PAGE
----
2014: A Tsyklon-4 rocket to fly its first mission from Alcantara, Brazil with Nano-JASMINE payload. In November 2006, the Tsyklon-4 rocket was promised to fly its first mission from Alcantara in 2008. According to a Sept. 19, 2007, statement by the head of the Ukrainian space agency Yu. Alekseev, the mission would take place in 2009. As 2011, the launch was promised in November 2013, however by mid-2012, the mission was delayed to 2014.
2014: Russia to launch EgyptSat-2 satellite built by RKK Energia. (As of January 2013).
2014: Russia to launch second Geo-IK-2 satellite. (As of June 2013)
2014: A Proton rocket to launch Ekspress-AT1 and Ekspress-AT2 communications satellites for Russian Satellite Communications Company, RSCC. As of 2010, one Russian and one Western operator was expected to use satellites' communication capacities. The mission was originally expected in September 2012. The mission was expected in the third quarter 2013 and by October 2013, the launch was postponed to 2014.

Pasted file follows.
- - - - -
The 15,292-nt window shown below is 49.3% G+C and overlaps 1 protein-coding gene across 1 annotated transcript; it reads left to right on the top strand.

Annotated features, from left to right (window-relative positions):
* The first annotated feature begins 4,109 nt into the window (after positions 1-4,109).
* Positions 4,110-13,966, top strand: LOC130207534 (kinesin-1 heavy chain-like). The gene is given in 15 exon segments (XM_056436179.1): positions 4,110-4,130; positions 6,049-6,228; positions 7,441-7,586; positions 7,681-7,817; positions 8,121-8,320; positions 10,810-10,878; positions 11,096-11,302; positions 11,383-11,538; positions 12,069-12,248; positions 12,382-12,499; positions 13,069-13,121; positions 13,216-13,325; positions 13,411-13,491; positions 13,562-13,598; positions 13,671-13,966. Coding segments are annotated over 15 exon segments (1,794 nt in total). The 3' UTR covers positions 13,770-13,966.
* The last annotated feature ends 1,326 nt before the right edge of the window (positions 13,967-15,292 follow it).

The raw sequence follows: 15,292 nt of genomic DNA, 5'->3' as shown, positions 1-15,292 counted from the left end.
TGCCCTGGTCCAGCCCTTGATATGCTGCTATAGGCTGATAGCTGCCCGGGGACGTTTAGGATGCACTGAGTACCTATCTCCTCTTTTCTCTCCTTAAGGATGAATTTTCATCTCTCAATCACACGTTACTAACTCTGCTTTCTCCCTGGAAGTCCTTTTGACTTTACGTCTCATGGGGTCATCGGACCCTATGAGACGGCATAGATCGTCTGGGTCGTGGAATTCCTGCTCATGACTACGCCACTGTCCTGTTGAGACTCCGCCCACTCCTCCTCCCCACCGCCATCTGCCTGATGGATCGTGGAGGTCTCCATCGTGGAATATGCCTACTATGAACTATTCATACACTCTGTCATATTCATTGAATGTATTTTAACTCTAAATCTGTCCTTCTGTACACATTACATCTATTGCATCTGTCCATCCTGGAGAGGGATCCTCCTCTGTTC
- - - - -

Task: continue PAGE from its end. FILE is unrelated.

2014: A Proton rocket to launch Ekspress-AM6 communications satellite for Russian Satellite Communications Company, RSCC. The satellite built by Reshetnev ISS (former NPO PM) was scheduled to be placed at 53 degrees East longitude over the Equator and have a life span of 15 years. The agreement for the mission was reached on Oct. 27, 2009, with the mission originally planned in the third quarter of 2012. During the first half of 2012, the mission was planned for the second quarter of 2013 and by September of that year it was postponed to the third quarter of 2013. By October, the mission was postponed until 2014.
2014: A Proton rocket to launch Ekspress-AM8 communications satellite for Russian Satellite Communications Company, RSCC. The mission was initially expected in the third quarter of 2013, but August 2013, it was postponed until 2014.